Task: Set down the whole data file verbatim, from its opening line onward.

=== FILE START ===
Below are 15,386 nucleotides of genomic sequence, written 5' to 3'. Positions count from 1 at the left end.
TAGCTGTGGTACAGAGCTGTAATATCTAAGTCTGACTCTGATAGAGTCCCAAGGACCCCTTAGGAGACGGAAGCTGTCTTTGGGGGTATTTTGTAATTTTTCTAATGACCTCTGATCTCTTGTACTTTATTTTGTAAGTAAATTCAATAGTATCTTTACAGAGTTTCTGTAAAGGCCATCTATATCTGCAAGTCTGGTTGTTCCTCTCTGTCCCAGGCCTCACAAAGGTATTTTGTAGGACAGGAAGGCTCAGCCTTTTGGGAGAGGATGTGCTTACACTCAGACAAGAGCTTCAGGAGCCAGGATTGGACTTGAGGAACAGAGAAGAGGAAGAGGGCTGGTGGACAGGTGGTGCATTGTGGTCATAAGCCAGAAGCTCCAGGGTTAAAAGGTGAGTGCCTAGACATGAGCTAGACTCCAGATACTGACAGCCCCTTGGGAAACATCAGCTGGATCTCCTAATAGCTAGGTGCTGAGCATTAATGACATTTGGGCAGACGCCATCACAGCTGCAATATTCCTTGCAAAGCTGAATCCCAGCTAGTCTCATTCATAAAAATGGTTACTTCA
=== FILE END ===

Below are 15,386 nucleotides of genomic sequence, written 5' to 3'. Positions count from 1 at the left end.
TAGCTGTGGTACAGAGCTGTAATATCTAAGTCTGACTCTGATAGAGTCCCAAGGACCCCTTAGGAGACGGAAGCTGTCTTTGGGGGTATTTTGTAATTTTTCTAATGACCTCTGATCTCTTGTACTTTATTTTGTAAGTAAATTCAATAGTATCTTTACAGAGTTTCTGTAAAGGCCATCTATATCTGCAAGTCTGGTTGTTCCTCTCTGTCCCAGGCCTCACAAAGGTATTTTGTAGGACAGGAAGGCTCAGCCTTTTGGGAGAGGATGTGCTTACACTCAGACAAGAGCTTCAGGAGCCAGGATTGGACTTGAGGAACAGAGAAGAGGAAGAGGGCTGGTGGACAGGTGGTGCATTGTGGTCATAAGCCAGAAGCTCCAGGGTTAAAAGGTGAGTGCCTAGACATGAGCTAGACTCCAGATACTGACAGCCCCTTGGGAAACATCAGCTGGATCTCCTAATAGCTAGGTGCTGAGCATTAATGACATTTGGGCAGACGCCATCACAGCTGCAATATTCCTTGCAAAGCTGAATCCCAGCTAGTCTCATTCATAAAAATGGTTACTTCA